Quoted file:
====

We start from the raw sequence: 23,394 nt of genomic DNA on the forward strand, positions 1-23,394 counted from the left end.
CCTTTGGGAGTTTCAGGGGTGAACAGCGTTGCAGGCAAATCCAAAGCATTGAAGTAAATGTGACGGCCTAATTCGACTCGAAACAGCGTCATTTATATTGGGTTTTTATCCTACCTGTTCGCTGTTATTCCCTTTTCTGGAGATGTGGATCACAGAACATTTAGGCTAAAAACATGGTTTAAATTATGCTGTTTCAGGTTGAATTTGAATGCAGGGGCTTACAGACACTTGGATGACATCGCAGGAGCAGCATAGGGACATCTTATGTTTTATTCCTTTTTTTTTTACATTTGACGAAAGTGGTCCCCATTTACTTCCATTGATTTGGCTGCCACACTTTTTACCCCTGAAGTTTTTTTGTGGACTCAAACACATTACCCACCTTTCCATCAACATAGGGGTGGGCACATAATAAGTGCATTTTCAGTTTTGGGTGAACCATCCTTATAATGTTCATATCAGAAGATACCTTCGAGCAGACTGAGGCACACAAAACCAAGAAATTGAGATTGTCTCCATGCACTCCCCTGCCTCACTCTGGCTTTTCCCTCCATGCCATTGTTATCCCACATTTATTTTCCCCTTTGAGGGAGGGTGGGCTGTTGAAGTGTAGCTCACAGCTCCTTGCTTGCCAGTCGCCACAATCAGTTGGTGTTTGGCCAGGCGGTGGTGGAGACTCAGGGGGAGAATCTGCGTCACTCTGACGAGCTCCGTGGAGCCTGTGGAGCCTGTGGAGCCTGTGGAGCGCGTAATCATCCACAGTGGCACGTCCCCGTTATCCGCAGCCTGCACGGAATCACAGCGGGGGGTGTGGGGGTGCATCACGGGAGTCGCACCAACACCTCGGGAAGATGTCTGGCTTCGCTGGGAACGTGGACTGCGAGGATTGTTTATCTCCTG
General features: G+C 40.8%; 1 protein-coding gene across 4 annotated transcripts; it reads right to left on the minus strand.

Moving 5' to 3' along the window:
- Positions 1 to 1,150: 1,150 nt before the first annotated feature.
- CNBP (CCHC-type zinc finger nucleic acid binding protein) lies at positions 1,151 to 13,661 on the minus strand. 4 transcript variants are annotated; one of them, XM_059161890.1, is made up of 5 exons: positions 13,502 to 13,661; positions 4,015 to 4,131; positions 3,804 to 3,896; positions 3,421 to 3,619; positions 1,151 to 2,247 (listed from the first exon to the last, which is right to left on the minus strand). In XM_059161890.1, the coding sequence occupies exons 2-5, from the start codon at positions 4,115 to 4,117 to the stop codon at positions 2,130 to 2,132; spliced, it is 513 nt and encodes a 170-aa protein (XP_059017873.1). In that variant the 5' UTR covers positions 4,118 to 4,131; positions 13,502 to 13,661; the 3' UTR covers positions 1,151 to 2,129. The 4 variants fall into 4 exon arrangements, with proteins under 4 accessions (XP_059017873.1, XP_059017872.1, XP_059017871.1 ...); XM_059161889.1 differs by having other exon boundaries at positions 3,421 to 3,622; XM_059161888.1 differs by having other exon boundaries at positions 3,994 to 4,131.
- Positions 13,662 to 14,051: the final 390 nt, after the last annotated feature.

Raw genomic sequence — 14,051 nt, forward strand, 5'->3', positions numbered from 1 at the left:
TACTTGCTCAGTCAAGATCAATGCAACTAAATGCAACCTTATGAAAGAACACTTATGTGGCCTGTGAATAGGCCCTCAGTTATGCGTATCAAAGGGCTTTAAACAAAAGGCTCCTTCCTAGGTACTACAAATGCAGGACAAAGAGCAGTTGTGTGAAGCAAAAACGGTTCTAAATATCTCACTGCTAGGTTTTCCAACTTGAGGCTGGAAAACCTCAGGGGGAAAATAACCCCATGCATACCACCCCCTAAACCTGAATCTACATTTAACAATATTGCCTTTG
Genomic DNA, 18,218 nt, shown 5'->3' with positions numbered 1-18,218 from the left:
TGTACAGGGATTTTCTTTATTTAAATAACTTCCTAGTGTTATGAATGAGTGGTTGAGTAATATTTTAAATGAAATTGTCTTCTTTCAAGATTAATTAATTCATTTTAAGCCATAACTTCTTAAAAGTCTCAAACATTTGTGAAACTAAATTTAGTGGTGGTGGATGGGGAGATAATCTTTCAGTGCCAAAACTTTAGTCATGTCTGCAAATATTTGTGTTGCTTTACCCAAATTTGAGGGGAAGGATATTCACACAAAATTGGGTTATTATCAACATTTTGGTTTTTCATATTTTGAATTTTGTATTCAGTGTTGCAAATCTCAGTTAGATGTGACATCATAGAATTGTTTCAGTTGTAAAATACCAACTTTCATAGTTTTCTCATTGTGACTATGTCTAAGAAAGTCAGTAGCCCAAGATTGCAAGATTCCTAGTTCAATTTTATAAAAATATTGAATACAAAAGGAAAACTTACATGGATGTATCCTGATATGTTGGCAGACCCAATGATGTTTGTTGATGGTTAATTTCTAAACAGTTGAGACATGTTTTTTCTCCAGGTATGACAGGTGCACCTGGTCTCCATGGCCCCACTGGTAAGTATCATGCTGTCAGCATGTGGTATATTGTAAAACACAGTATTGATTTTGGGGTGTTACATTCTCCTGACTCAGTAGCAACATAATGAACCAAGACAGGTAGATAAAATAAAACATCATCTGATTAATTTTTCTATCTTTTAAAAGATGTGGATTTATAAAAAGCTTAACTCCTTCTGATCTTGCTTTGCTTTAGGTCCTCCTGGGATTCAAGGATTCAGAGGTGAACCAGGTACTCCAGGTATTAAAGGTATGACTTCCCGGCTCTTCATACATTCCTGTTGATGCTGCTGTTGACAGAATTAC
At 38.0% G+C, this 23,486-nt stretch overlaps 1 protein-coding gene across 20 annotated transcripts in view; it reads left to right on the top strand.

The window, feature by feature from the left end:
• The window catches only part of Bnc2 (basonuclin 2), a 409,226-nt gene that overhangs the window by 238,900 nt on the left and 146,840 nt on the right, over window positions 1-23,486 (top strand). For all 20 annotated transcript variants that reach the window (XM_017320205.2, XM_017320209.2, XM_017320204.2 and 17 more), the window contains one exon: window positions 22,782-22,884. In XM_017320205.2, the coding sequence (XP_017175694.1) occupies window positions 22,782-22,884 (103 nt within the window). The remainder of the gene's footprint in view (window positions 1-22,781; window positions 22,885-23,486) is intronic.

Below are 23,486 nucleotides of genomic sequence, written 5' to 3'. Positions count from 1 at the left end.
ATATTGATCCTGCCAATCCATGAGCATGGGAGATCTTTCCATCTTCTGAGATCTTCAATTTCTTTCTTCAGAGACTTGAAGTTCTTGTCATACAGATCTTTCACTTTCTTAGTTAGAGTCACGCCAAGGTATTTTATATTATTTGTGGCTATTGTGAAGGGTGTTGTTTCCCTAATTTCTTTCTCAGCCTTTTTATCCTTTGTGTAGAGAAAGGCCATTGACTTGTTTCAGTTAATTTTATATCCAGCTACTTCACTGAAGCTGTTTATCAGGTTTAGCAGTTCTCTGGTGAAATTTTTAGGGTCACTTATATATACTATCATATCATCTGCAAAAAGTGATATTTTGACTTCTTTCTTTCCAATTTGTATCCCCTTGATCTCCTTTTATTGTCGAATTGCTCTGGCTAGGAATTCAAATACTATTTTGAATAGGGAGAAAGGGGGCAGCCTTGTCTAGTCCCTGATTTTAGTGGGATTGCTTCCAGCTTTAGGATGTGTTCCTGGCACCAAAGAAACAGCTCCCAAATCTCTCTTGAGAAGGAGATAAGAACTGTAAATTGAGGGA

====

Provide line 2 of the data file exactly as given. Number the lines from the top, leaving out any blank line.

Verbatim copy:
CCTTTGGGAGTTTCAGGGGTGAACAGCGTTGCAGGCAAATCCAAAGCATTGAAGTAAATGTGACGGCCTAATTCGACTCGAAACAGCGTCATTTATATTGGGTTTTTATCCTACCTGTTCGCTGTTATTCCCTTTTCTGGAGATGTGGATCACAGAACATTTAGGCTAAAAACATGGTTTAAATTATGCTGTTTCAGGTTGAATTTGAATGCAGGGGCTTACAGACACTTGGATGACATCGCAGGAGCAGCATAGGGACATCTTATGTTTTATTCCTTTTTTTTTTACATTTGACGAAAGTGGTCCCCATTTACTTCCATTGATTTGGCTGCCACACTTTTTACCCCTGAAGTTTTTTTGTGGACTCAAACACATTACCCACCTTTCCATCAACATAGGGGTGGGCACATAATAAGTGCATTTTCAGTTTTGGGTGAACCATCCTTATAATGTTCATATCAGAAGATACCTTCGAGCAGACTGAGGCACACAAAACCAAGAAATTGAGATTGTCTCCATGCACTCCCCTGCCTCACTCTGGCTTTTCCCTCCATGCCATTGTTATCCCACATTTATTTTCCCCTTTGAGGGAGGGTGGGCTGTTGAAGTGTAGCTCACAGCTCCTTGCTTGCCAGTCGCCACAATCAGTTGGTGTTTGGCCAGGCGGTGGTGGAGACTCAGGGGGAGAATCTGCGTCACTCTGACGAGCTCCGTGGAGCCTGTGGAGCCTGTGGAGCCTGTGGAGCGCGTAATCATCCACAGTGGCACGTCCCCGTTATCCGCAGCCTGCACGGAATCACAGCGGGGGGTGTGGGGGTGCATCACGGGAGTCGCACCAACACCTCGGGAAGATGTCTGGCTTCGCTGGGAACGTGGACTGCGAGGATTGTTTATCTCCTG